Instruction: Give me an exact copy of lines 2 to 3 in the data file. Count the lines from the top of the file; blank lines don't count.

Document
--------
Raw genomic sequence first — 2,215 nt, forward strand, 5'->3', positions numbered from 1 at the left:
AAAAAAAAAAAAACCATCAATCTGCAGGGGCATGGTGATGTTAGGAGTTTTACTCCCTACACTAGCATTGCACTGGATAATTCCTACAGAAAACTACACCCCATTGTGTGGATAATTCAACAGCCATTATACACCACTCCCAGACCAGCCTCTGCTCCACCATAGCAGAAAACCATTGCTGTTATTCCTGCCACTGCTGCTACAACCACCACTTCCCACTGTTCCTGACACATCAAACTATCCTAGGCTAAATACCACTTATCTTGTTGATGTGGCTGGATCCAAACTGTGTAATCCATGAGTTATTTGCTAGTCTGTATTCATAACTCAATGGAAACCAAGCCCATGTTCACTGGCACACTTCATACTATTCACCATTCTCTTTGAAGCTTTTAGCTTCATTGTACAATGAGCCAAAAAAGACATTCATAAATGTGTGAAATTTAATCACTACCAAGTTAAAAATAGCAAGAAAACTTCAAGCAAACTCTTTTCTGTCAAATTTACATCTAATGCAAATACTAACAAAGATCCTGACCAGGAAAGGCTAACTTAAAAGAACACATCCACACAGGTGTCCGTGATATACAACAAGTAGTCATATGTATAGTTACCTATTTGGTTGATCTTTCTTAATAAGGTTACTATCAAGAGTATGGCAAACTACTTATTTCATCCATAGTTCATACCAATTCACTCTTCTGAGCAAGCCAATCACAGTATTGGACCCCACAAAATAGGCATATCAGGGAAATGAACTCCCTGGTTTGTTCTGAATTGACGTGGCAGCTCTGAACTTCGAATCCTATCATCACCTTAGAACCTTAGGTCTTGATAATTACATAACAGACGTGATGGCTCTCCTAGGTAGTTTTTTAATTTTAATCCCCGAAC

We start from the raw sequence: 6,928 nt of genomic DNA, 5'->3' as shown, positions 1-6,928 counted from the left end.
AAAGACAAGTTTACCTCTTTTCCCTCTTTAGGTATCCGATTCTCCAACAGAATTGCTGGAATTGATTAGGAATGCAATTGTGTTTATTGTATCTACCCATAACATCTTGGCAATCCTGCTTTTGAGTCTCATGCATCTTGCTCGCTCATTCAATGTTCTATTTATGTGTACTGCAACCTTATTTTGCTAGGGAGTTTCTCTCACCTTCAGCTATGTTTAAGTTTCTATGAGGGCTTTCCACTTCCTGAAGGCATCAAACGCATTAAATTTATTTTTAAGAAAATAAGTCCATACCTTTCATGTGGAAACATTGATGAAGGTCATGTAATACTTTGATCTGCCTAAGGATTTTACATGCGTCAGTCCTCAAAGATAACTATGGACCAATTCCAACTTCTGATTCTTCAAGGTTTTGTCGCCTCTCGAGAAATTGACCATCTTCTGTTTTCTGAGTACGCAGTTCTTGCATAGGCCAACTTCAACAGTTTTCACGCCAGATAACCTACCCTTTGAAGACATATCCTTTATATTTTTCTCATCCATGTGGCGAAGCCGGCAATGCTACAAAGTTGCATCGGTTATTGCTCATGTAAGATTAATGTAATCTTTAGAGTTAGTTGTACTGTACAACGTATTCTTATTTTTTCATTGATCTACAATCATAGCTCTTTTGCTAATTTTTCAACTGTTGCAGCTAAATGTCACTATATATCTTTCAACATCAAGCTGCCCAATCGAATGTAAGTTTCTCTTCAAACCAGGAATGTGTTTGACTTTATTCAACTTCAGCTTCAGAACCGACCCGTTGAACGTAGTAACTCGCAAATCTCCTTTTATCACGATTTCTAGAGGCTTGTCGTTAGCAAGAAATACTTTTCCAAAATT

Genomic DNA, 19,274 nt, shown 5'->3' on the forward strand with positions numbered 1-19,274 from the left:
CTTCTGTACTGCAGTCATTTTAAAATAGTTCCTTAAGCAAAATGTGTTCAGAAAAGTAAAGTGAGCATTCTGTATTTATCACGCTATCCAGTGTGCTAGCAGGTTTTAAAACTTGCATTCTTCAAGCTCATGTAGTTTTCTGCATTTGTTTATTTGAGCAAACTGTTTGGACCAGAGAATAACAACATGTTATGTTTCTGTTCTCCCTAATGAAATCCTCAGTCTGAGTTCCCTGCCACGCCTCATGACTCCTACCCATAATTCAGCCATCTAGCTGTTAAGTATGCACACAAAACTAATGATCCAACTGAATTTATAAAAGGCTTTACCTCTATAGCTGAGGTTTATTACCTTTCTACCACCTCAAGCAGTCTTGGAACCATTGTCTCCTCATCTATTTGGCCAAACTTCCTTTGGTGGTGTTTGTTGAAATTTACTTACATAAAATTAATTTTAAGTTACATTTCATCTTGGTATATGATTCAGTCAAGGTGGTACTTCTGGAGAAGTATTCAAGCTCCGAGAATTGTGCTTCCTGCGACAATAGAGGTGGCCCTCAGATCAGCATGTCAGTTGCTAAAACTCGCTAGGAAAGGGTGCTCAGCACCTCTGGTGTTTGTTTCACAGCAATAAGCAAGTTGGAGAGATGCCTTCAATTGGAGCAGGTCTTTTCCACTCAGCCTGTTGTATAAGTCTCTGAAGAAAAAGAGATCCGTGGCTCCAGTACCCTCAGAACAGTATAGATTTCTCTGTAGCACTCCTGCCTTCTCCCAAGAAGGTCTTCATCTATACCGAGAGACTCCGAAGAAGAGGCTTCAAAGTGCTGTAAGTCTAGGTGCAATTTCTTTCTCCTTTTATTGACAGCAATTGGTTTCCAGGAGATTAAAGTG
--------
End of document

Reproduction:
AAAAAAAAAAAAACCATCAATCTGCAGGGGCATGGTGATGTTAGGAGTTTTACTCCCTACACTAGCATTGCACTGGATAATTCCTACAGAAAACTACACCCCATTGTGTGGATAATTCAACAGCCATTATACACCACTCCCAGACCAGCCTCTGCTCCACCATAGCAGAAAACCATTGCTGTTATTCCTGCCACTGCTGCTACAACCACCACTTCCCACTGTTCCTGACACATCAAACTATCCTAGGCTAAATACCACTTATCTTGTTGATGTGGCTGGATCCAAACTGTGTAATCCATGAGTTATTTGCTAGTCTGTATTCATAACTCAATGGAAACCAAGCCCATGTTCACTGGCACACTTCATACTATTCACCATTCTCTTTGAAGCTTTTAGCTTCATTGTACAATGAGCCAAAAAAGACATTCATAAATGTGTGAAATTTAATCACTACCAAGTTAAAAATAGCAAGAAAACTTCAAGCAAACTCTTTTCTGTCAAATTTACATCTAATGCAAATACTAACAAAGATCCTGACCAGGAAAGGCTAACTTAAAAGAACACATCCACACAGGTGTCCGTGATATACAACAAGTAGTCATATGTATAGTTACCTATTTGGTTGATCTTTCTTAATAAGGTTACTATCAAGAGTATGGCAAACTACTTATTTCATCCATAGTTCATACCAATTCACTCTTCTGAGCAAGCCAATCACAGTATTGGACCCCACAAAATAGGCATATCAGGGAAATGAACTCCCTGGTTTGTTCTGAATTGACGTGGCAGCTCTGAACTTCGAATCCTATCATCACCTTAGAACCTTAGGTCTTGATAATTACATAACAGACGTGATGGCTCTCCTAGGTAGTTTTTTAATTTTAATCCCCGAAC

We start from the raw sequence: 6,928 nt of genomic DNA, 5'->3' as shown, positions 1-6,928 counted from the left end.